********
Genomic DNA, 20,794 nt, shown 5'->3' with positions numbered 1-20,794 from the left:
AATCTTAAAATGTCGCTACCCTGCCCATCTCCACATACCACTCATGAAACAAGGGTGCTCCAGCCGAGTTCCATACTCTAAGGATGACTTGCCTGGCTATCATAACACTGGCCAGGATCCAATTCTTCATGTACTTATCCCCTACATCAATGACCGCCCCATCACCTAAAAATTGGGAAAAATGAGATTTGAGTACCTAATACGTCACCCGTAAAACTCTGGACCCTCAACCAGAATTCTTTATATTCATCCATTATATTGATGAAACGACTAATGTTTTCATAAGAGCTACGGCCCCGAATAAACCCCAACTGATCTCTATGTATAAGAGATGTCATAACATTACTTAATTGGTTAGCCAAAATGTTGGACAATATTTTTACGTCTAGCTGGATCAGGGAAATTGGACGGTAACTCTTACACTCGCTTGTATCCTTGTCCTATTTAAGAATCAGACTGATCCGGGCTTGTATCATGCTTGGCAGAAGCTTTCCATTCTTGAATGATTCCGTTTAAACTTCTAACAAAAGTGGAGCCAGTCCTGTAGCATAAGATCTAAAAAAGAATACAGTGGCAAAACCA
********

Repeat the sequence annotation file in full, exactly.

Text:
Genomic DNA, 20,794 nt, shown 5'->3' with positions numbered 1-20,794 from the left:
AATCTTAAAATGTCGCTACCCTGCCCATCTCCACATACCACTCATGAAACAAGGGTGCTCCAGCCGAGTTCCATACTCTAAGGATGACTTGCCTGGCTATCATAACACTGGCCAGGATCCAATTCTTCATGTACTTATCCCCTACATCAATGACCGCCCCATCACCTAAAAATTGGGAAAAATGAGATTTGAGTACCTAATACGTCACCCGTAAAACTCTGGACCCTCAACCAGAATTCTTTATATTCATCCATTATATTGATGAAACGACTAATGTTTTCATAAGAGCTACGGCCCCGAATAAACCCCAACTGATCTCTATGTATAAGAGATGTCATAACATTACTTAATTGGTTAGCCAAAATGTTGGACAATATTTTTACGTCTAGCTGGATCAGGGAAATTGGACGGTAACTCTTACACTCGCTTGTATCCTTGTCCTATTTAAGAATCAGACTGATCCGGGCTTGTATCATGCTTGGCAGAAGCTTTCCATTCTTGAATGATTCCGTTTAAACTTCTAACAAAAGTGGAGCCAGTCCTGTAGCATAAGATCTAAAAAAGAATACAGTGGCAAAACCA